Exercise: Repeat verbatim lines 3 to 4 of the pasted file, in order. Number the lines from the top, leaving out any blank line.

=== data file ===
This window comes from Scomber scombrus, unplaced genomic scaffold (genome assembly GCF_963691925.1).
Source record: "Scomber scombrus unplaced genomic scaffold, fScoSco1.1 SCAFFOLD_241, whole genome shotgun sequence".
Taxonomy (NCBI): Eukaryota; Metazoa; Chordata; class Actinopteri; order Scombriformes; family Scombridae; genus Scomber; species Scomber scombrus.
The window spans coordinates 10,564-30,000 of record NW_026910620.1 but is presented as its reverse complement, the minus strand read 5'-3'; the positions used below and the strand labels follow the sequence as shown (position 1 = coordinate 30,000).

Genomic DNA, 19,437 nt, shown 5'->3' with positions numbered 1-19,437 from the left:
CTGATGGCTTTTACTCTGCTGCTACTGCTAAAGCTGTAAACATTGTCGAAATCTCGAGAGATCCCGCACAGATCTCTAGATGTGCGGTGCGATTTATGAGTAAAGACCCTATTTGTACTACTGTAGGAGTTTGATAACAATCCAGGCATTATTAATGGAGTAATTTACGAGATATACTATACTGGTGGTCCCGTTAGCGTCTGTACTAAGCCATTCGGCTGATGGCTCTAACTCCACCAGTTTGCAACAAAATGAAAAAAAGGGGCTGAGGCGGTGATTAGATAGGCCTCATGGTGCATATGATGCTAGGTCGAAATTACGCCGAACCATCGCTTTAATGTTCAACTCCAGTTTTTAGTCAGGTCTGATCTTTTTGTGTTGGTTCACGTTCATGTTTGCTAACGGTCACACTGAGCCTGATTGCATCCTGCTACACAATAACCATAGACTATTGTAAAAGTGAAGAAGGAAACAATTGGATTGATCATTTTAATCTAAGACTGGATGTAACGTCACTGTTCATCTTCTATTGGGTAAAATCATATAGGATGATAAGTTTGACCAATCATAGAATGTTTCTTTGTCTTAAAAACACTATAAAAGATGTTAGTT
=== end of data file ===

Taxonomy (NCBI): Eukaryota; Metazoa; Chordata; class Actinopteri; order Scombriformes; family Scombridae; genus Scomber; species Scomber scombrus.
The window spans coordinates 10,564-30,000 of record NW_026910620.1 but is presented as its reverse complement, the minus strand read 5'-3'; the positions used below and the strand labels follow the sequence as shown (position 1 = coordinate 30,000).